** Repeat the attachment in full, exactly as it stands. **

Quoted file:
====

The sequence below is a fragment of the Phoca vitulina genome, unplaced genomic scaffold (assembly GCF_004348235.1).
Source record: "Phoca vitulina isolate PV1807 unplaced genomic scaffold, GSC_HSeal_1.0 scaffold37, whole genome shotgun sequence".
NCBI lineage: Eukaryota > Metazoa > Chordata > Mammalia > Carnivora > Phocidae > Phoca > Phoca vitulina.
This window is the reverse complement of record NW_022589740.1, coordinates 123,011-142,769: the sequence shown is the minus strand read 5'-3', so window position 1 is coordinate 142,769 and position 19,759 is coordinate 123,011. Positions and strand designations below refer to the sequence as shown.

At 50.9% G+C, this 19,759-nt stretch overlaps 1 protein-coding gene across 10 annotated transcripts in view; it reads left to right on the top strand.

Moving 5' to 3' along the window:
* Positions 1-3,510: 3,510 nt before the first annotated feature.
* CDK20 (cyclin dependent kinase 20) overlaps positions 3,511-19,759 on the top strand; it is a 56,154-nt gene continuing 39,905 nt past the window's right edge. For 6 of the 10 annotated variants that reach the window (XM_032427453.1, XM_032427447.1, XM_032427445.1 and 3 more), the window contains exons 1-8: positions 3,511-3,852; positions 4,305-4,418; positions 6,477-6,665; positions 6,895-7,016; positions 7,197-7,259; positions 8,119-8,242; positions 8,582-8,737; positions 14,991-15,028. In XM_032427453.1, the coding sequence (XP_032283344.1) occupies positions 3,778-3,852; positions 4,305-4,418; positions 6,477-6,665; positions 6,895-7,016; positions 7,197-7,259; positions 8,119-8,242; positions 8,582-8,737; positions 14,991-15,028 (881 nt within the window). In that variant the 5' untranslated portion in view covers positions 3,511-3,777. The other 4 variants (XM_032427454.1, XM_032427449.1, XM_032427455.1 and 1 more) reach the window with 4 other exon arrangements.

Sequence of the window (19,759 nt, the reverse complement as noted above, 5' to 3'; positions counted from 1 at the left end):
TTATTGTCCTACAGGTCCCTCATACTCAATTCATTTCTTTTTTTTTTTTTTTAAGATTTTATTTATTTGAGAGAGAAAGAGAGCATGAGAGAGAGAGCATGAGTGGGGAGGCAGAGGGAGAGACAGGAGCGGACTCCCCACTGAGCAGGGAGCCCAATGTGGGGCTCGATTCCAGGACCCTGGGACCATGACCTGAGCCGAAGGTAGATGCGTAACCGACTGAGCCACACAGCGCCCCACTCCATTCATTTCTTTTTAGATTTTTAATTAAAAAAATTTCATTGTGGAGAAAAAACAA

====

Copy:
The sequence below is a fragment of the Phoca vitulina genome, unplaced genomic scaffold (assembly GCF_004348235.1).
Source record: "Phoca vitulina isolate PV1807 unplaced genomic scaffold, GSC_HSeal_1.0 scaffold37, whole genome shotgun sequence".
NCBI lineage: Eukaryota > Metazoa > Chordata > Mammalia > Carnivora > Phocidae > Phoca > Phoca vitulina.
This window is the reverse complement of record NW_022589740.1, coordinates 123,011-142,769: the sequence shown is the minus strand read 5'-3', so window position 1 is coordinate 142,769 and position 19,759 is coordinate 123,011. Positions and strand designations below refer to the sequence as shown.

At 50.9% G+C, this 19,759-nt stretch overlaps 1 protein-coding gene across 10 annotated transcripts in view; it reads left to right on the top strand.

Moving 5' to 3' along the window:
* Positions 1-3,510: 3,510 nt before the first annotated feature.
* CDK20 (cyclin dependent kinase 20) overlaps positions 3,511-19,759 on the top strand; it is a 56,154-nt gene continuing 39,905 nt past the window's right edge. For 6 of the 10 annotated variants that reach the window (XM_032427453.1, XM_032427447.1, XM_032427445.1 and 3 more), the window contains exons 1-8: positions 3,511-3,852; positions 4,305-4,418; positions 6,477-6,665; positions 6,895-7,016; positions 7,197-7,259; positions 8,119-8,242; positions 8,582-8,737; positions 14,991-15,028. In XM_032427453.1, the coding sequence (XP_032283344.1) occupies positions 3,778-3,852; positions 4,305-4,418; positions 6,477-6,665; positions 6,895-7,016; positions 7,197-7,259; positions 8,119-8,242; positions 8,582-8,737; positions 14,991-15,028 (881 nt within the window). In that variant the 5' untranslated portion in view covers positions 3,511-3,777. The other 4 variants (XM_032427454.1, XM_032427449.1, XM_032427455.1 and 1 more) reach the window with 4 other exon arrangements.

Sequence of the window (19,759 nt, the reverse complement as noted above, 5' to 3'; positions counted from 1 at the left end):
TTATTGTCCTACAGGTCCCTCATACTCAATTCATTTCTTTTTTTTTTTTTTTAAGATTTTATTTATTTGAGAGAGAAAGAGAGCATGAGAGAGAGAGCATGAGTGGGGAGGCAGAGGGAGAGACAGGAGCGGACTCCCCACTGAGCAGGGAGCCCAATGTGGGGCTCGATTCCAGGACCCTGGGACCATGACCTGAGCCGAAGGTAGATGCGTAACCGACTGAGCCACACAGCGCCCCACTCCATTCATTTCTTTTTAGATTTTTAATTAAAAAAATTTCATTGTGGAGAAAAAACAA